Note: Submitted by Marti Martin, Woodford Co., KY Historical Society.
Photo submitted by Leonard W. Smith
“Charles Crossfield Ware became the most prominent of Henry and Julia’s children. He received his higher academic training at Transylvania College and graduated from the College of the Bible at Lexington in 1907. After serving pastorates in Mississippi, Texas, Arkansas, Louisiana, and Kentucky, he became state secretary of the Christian Church of South Carolina and then missions secretary for the North Carolina Disciples of Christ at Winston Salem, N.C. for 37 years. He authored 19 published books. Of these books are ‘Life of Barton Warren Stone’, 1932 and ‘Kentucky’s Fox Creek’, 1957.”
Source: History and Families of Anderson Co., KY, by Turner Publishing Co., Paducah, KY, 1991, page 162
Submitted by Leonard W. Smith
Photo and information submitted by Leonard W. Smith
Charles Crossfield Ware died in 1974 at a Christian Church retired ministers home in Jacksonville Florida. He is buried in the Wilson, North Carolina city cemetery.
“Charles Crossfield Ware was born on January 1, 1886 at Rowland, Kentucky, a L&N Railroad hub east of Stanford, Kentucky in Lincoln County. The family home at that time was Kentucky limestone house located on a bluff overlooking the town of Rowland and the L&N railroad yards. His father’s occupation at that time was not known, but it must have been connected with the railroad or the railroad workers. During that time the family of Squire Lancaster Ware, C. C. Ware’s grandfather, was living in the valley below Hall’s Gap about five miles south of Stanford. Later, before the turn of the century, C. C. Ware’s father moved from Rowland to Lebanon, Kentucky in Marion County.
Photo submitted by Leonard Smith Ware
C. C. Ware’s father was Henry Nathan Ware, the son of Squire Lancaster Ware. His mother was Julia Ann Crossfield of the Fox Creek area of Anderson County, Kentucky. She was the daughter of Richard H. Crossfield, Sr. and his first wife Martha Bell Grudgel. Her half brother was Richard H. Crossfield, Jr. who is discussed in a note accompanying his family record sheet. R. H. Crossfield Sr.’s second wife was Elizabeth Ann Jackson Golden, the daughter of Thurza Ware Jackson and Tinsley Jackson. Thurza Ware was the daughter of Henry Ware and Jane Newcomb Ware, the great grandparents of C. C. Ware. Henry Ware lived and died in Garrard County, but apparently owned land in Anderson County which he gave to two of his grandsons. The Ware-Anderson County connection may have brought Henry Nathan Ware and Julia Ann Crossfield together.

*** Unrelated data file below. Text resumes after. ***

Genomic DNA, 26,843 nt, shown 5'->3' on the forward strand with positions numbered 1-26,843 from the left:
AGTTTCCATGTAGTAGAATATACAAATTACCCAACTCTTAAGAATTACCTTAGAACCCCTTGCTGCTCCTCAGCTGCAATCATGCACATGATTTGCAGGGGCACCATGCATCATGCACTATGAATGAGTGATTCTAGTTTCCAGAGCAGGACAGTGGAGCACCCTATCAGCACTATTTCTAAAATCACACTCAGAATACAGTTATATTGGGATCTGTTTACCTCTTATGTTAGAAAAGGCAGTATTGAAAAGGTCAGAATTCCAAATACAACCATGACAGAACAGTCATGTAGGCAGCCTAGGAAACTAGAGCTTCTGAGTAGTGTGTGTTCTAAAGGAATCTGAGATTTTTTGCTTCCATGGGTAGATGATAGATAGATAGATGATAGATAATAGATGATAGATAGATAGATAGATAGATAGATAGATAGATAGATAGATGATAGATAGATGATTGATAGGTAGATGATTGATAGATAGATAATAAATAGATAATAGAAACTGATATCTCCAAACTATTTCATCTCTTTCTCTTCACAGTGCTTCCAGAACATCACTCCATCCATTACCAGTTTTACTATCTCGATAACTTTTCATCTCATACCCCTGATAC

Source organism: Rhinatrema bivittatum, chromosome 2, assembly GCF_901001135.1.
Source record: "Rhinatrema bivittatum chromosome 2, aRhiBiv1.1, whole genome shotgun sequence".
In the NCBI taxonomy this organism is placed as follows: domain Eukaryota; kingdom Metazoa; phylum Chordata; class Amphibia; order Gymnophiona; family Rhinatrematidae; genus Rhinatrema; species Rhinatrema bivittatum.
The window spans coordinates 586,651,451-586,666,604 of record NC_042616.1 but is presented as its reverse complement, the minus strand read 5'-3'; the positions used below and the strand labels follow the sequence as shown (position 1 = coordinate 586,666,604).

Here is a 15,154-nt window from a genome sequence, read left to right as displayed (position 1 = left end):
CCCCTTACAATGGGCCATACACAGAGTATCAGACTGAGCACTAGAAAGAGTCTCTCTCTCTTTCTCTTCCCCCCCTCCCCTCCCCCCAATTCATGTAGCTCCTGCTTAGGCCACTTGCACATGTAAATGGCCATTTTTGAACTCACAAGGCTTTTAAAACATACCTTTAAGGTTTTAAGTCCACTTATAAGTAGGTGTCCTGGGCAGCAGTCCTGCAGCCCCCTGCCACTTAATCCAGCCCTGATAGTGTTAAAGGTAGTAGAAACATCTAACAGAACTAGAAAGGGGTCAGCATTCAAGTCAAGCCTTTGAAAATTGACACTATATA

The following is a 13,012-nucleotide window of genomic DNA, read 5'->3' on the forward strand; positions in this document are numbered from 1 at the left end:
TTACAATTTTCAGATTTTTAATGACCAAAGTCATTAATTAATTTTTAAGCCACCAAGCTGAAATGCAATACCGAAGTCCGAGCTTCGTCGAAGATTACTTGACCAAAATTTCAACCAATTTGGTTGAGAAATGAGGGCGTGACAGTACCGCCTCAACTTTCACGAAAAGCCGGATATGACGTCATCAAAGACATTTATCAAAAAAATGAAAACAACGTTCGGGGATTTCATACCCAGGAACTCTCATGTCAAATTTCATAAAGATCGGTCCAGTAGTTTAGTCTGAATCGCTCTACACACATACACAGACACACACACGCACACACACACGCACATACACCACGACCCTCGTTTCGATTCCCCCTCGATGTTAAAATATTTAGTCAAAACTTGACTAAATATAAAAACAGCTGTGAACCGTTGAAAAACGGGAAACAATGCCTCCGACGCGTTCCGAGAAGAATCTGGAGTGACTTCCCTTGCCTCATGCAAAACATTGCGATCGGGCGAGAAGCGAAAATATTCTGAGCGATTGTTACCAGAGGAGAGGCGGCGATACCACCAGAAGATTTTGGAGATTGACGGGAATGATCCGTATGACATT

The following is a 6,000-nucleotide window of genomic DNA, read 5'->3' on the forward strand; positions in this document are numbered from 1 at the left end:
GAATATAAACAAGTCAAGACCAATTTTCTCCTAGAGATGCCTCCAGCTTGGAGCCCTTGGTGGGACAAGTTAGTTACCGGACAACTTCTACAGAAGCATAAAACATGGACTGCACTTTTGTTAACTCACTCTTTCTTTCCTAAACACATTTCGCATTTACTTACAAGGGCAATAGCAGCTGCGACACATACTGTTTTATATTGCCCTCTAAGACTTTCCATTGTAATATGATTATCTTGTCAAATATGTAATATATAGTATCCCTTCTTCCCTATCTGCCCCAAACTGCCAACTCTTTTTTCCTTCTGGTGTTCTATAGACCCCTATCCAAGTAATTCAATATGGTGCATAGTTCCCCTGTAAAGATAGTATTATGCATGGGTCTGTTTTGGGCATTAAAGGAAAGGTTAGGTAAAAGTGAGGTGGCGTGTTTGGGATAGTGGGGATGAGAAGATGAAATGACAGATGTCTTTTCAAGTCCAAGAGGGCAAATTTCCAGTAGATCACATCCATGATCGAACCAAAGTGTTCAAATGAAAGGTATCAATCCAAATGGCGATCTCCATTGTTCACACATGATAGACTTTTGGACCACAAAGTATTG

Charles Crossfield Ware had a distinguished career as a scholar, author, family historian, collector of archival material, and minister of the Christian Church (Disciples of Christ). He was educated at Kentucky University, now Transylvania University , in Lexington, Kentucky, from which he graduated in 1907. On January 1, 1908 he married Ida Lee Beale of Columbus, Mississippi where served as minister of the First Christian Church from 1907-08. He also served other Christian Churches; Sabinal, Texas, 1908-09; Lake Charles, Louisiana, 1909-10; Greenville, North Carolina, 1910-11; Greenwood, South Carolina, 1911-15. In 1915 he was appointed as the executive secretary of missions for the Christian Church in North Carolina; a position he held until 1953. From 1924 until his retirement in the late 1960’s he was curator of the Carolina Discipliana Library at Atlantic Christian College in Wilson, North Carolina. He also was a director of the Disciples of Christ Historical Society, headquartered in Nashville, Tennessee. He was the author of many books on the Christian Church including a history of the movement in North Carolina and a biography of Barton Warren Stone.
In politics he was an independent democrat.
In 1954 Atlantic Christian College awarded Rev. Ware the honorary degree of Doctor of Literature, a well earned and deserved honor for one who had contributed so much to the expansion of knowledge about the church he loved so well. The introductory paragraph to his citation summed up his lifelong passion:
The world has always given special honors to service described as “beyond the call of duty.” Atlantic Christian College, and, we believe, all North Carolina Disciples of Christ, honor today CHARLES CROSSFIELD WARE, who for four decades has been doing something no one told him to do, namely, collect a vast storehouse of literature concerning the Disciples of Christ and related subjects. But this not simply beyond the call of duty; it is not even with the line of duty. Hence the honor paid him today is not a recognition of his title and position over the last forty years as State Secretary of Carolina Disciples, a service which our brotherhood has already recognized deservedly. Rather, our purpose today is to recognize years of devotion to the quiet, unpopular, and often musky task of collecting historical materials.
The compiler of these notes visited Rev. and Mrs Ware in their home in Wilson, North Carolina in March of 1961 and spent several days there. Rev. Ware provided numerous papers, photographs and books of interest to the family genealogy. A later visit occurred in September, 1964. Extensive correspondence was carried on over a fifteen year period. Those letters are in the possession of the compiler of these notes.”
Biography by Leonard Ware Smith.